Instead of being just an account of Tolkien's abbreviated combat service, John Garth’s Tolkien and the Great War fleshes out Thomas Shippey's claim that Tolkien was part of a generation of "traumatized authors" who attempted to express the horrors of World War I through the writing of fantasy. Garth believes that Tolkien’s experience in the Great War, and in particular the loss of two of his closest friends at the Battle of Somme, had a profound effect on the mythology he invented. He argues that without the catalyst of World War I, Tolkien might have not written at all, or might have developed into nothing more than a pale imitation of William Morris. Tolkien’s mythology, he writes, was born on the battlefields of World War I, and that is why Middle-earth "looks so engagingly familiar to us and speaks to us so eloquently, because it was born with the modern world and marked by the same terrible birth pangs."
The story begins with the TCBS, the Tea Club and Barrovian Society, a fellowship of unusually talented, well-educated and idealistic schoolboys who met to trade ideas and indulge in clandestine tea breaks, and who ultimately shared the conviction that they would somehow change the world. The core members of the group were Tolkien’s closest friends, Christopher Wiseman, a fledgling composer, Rob Gilson, a would-be artist and architect, and Geoffrey Bache Smith, an aspiring poet.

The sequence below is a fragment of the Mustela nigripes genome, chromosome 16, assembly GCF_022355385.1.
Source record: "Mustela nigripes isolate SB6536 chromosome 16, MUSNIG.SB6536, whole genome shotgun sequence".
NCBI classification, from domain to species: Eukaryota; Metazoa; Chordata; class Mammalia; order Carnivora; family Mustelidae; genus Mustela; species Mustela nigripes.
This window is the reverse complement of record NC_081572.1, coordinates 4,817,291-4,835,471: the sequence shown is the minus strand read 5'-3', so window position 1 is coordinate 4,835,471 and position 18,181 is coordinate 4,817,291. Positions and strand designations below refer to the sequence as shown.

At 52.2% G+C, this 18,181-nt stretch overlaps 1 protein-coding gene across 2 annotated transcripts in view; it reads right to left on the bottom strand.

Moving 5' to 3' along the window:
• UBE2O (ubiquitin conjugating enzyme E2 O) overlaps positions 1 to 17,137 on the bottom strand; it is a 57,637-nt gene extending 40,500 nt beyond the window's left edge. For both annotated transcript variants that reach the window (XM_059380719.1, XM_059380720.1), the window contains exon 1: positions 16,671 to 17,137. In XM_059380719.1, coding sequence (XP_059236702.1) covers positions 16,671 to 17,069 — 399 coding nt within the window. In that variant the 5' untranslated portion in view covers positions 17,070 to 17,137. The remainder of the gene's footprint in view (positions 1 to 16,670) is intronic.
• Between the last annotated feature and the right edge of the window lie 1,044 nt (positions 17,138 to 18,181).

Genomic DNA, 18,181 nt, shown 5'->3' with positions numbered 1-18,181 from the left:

The four friends all went to serve in the war, and Gilson and Bache Smith suffered deaths that were both tragic and ironic. Gilson, "a gentle aesthete" who abhorred war, died heroically, leading a hopeless charge across No Man’s Land. His legacy as an architect consisted of a "widely circulated platoon drill for coordinated trench digging." Poet Geoffrey Bache Smith spent most of his military career writing the "anti-poetry" of military dispatches. He died of gangrene poisoning from a very minor wound. Although Garth doesn’t make this claim, I don’t think it’s too farfetched to suppose that in The Lord of the Rings, the four members of the TCBS were transmuted into four remarkable hobbits.